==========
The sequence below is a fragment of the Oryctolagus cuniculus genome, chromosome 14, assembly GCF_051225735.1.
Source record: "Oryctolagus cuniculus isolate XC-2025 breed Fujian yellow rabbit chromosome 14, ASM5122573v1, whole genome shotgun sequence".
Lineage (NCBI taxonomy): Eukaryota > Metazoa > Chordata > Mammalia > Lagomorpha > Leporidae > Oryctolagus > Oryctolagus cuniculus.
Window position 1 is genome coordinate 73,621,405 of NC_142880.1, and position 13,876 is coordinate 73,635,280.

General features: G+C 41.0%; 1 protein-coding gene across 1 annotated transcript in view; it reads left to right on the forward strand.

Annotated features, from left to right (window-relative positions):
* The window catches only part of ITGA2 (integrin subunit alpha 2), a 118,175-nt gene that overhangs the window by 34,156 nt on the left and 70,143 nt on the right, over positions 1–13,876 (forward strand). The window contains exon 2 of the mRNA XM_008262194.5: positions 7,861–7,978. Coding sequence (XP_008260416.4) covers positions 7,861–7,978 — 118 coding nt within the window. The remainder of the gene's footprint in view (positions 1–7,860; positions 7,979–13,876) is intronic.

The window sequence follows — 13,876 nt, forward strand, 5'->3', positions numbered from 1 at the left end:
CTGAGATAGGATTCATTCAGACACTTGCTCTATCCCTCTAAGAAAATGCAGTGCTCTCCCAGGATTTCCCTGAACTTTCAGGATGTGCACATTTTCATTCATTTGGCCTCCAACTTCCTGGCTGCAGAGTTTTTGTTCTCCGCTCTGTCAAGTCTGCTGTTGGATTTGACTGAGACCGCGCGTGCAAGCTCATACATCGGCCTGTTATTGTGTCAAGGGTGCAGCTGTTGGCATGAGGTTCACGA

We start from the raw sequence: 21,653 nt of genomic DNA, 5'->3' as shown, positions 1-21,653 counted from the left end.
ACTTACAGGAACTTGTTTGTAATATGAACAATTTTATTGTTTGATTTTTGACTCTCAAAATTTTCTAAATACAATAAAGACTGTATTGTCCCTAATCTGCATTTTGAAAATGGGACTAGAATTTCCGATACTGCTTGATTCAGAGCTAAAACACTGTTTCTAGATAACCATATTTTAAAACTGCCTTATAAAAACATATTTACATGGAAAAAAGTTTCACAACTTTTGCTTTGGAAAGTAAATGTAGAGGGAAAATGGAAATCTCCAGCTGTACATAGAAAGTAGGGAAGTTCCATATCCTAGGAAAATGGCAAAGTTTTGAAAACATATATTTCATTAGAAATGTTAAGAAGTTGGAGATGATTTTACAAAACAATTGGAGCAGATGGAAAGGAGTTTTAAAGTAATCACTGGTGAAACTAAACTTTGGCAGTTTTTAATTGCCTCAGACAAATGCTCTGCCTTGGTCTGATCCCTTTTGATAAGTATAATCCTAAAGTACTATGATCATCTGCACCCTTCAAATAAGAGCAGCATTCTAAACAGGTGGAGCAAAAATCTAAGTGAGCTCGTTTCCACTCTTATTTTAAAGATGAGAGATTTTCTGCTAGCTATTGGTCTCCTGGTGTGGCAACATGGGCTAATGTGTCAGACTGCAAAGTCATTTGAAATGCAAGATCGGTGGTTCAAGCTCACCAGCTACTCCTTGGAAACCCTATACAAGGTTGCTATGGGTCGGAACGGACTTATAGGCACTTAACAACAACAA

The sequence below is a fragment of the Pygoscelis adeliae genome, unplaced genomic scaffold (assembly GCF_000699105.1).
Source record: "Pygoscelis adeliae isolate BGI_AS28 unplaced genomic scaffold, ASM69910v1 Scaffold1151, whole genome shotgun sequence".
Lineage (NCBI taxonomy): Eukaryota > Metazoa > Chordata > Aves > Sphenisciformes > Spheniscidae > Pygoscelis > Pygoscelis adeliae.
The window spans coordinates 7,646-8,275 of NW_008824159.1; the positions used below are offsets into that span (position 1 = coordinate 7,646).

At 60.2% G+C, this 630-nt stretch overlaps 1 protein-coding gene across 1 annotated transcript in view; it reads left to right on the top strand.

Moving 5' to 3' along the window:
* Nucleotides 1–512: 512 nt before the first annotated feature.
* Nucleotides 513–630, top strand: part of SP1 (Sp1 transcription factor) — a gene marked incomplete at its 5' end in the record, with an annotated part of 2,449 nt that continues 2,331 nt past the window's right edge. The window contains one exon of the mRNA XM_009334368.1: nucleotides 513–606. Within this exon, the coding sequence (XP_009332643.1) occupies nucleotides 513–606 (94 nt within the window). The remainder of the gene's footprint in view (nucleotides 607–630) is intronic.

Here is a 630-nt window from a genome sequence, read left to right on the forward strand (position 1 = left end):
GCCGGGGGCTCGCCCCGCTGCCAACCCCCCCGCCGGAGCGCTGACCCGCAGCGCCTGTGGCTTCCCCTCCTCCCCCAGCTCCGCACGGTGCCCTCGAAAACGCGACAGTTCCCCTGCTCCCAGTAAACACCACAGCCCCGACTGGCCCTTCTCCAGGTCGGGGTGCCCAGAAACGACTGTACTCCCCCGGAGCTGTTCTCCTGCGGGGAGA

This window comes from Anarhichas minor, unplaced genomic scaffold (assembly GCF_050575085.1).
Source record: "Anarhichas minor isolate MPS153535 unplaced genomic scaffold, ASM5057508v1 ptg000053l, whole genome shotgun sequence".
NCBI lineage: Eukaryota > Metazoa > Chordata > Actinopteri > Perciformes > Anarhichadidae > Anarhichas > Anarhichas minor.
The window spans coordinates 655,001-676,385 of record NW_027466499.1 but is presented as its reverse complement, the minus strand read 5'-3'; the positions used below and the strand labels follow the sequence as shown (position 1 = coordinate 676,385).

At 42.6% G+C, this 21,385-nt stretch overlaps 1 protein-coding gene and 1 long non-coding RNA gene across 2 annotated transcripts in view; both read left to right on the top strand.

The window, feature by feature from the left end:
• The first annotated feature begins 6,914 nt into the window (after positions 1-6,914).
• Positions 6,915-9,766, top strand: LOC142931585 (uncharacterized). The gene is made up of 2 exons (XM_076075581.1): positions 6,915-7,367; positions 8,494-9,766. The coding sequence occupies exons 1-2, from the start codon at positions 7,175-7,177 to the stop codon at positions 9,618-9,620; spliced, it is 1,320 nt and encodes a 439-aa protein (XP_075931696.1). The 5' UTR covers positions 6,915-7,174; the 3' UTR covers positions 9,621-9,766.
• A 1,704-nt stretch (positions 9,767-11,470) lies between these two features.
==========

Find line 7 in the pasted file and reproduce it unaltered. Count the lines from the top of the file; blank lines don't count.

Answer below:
* The window catches only part of ITGA2 (integrin subunit alpha 2), a 118,175-nt gene that overhangs the window by 34,156 nt on the left and 70,143 nt on the right, over positions 1–13,876 (forward strand). The window contains exon 2 of the mRNA XM_008262194.5: positions 7,861–7,978. Coding sequence (XP_008260416.4) covers positions 7,861–7,978 — 118 coding nt within the window. The remainder of the gene's footprint in view (positions 1–7,860; positions 7,979–13,876) is intronic.